[The following is an exact transcript of this podcast.]
If we want to learn more about our planet and other planets in the universe, we can get some help from stars that are long dead and gone. That’s what U.C.L.A.’s Michael Jura said at the American Astronomical Society meeting January 5th. His team used observations from NASA’s Spitzer Space Telescope to investigate dead white dwarf stars.
Dust and debris swirl around young stars. The pieces clump together to form asteroids and bigger planets. When a star like our sun finally dies, it blows itself up, bright red. Then it shrinks down into a skeleton of its former self—a white dwarf. The gravitational pull of these white dwarfs can attract nearby asteroids that then get pulverized.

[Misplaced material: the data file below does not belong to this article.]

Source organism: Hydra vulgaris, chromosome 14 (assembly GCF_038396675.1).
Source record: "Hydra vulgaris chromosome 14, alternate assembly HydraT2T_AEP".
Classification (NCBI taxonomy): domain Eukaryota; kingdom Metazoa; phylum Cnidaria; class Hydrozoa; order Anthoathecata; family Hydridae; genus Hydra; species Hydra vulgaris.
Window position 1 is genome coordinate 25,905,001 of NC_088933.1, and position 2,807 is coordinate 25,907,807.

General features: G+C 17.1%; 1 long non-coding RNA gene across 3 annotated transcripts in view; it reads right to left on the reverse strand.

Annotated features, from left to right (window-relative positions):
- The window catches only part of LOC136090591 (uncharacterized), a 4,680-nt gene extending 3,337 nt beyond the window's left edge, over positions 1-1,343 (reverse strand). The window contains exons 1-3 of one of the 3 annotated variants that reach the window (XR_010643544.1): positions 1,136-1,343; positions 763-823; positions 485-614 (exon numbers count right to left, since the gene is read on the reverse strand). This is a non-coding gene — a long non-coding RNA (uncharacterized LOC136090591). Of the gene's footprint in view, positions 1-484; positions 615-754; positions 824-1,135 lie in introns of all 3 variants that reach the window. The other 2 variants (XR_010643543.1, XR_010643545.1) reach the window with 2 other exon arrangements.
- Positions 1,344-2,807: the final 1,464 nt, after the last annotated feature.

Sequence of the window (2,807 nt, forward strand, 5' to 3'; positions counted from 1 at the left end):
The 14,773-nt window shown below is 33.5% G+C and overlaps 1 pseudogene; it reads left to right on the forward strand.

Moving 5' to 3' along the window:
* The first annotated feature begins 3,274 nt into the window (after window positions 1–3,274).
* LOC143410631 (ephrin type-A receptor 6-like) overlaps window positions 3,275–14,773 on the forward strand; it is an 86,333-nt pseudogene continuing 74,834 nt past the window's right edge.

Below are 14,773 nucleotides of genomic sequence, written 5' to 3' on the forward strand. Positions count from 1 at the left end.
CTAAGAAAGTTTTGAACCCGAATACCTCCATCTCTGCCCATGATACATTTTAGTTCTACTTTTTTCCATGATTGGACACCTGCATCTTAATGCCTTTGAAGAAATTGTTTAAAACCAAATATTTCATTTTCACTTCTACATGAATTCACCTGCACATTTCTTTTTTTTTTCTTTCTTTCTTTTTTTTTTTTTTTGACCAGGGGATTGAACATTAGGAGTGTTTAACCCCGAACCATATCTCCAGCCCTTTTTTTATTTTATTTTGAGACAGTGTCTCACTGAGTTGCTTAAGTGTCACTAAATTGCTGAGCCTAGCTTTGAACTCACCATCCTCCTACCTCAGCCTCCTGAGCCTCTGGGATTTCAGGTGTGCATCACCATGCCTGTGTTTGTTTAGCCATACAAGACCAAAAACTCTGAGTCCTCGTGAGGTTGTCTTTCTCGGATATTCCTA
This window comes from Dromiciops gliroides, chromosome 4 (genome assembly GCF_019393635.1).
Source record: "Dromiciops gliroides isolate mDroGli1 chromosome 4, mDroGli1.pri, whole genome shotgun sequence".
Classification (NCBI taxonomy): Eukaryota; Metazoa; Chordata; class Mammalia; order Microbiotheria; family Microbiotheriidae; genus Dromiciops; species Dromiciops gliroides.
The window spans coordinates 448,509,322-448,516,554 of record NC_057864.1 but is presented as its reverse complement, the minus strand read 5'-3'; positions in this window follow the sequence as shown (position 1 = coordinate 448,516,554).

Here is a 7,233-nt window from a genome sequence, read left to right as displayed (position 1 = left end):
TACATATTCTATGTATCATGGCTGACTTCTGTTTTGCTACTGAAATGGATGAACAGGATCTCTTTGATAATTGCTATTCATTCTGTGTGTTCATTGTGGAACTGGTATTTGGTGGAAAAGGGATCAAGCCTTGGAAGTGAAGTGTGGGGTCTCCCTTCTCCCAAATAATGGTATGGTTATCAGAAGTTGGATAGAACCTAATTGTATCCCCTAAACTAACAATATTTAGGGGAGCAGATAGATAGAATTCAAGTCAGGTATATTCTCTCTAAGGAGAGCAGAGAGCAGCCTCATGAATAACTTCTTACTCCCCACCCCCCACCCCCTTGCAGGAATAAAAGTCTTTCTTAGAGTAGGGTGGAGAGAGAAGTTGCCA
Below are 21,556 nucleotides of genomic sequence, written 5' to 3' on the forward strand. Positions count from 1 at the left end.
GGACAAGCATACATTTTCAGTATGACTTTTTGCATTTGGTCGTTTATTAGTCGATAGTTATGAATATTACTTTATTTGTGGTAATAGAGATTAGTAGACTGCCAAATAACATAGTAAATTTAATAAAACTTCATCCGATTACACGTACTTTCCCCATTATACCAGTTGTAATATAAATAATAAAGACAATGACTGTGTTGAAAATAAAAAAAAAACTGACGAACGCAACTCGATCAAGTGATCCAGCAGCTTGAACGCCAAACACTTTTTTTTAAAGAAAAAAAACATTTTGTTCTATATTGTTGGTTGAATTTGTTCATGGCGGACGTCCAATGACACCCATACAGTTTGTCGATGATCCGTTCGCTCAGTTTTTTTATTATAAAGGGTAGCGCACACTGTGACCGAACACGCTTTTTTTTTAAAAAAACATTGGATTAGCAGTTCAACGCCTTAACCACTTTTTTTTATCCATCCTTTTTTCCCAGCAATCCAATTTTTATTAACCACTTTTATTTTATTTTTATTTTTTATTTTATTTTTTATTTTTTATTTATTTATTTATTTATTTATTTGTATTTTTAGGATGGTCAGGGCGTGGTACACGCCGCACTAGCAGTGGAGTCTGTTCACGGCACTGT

Eight different white dwarf systems were examined. In the surrounding asteroid dust, there was a mineral similar to olivine, which is common here on Earth. And there wasn’t much carbon, also similar to the make-up of asteroids and rocky planets in our own solar system. The results suggest that the same materials that make up Earth and our solar system's other rocky bodies could be common in the universe. As could be rocky planets themselves. An insight for which we can thank dead stars.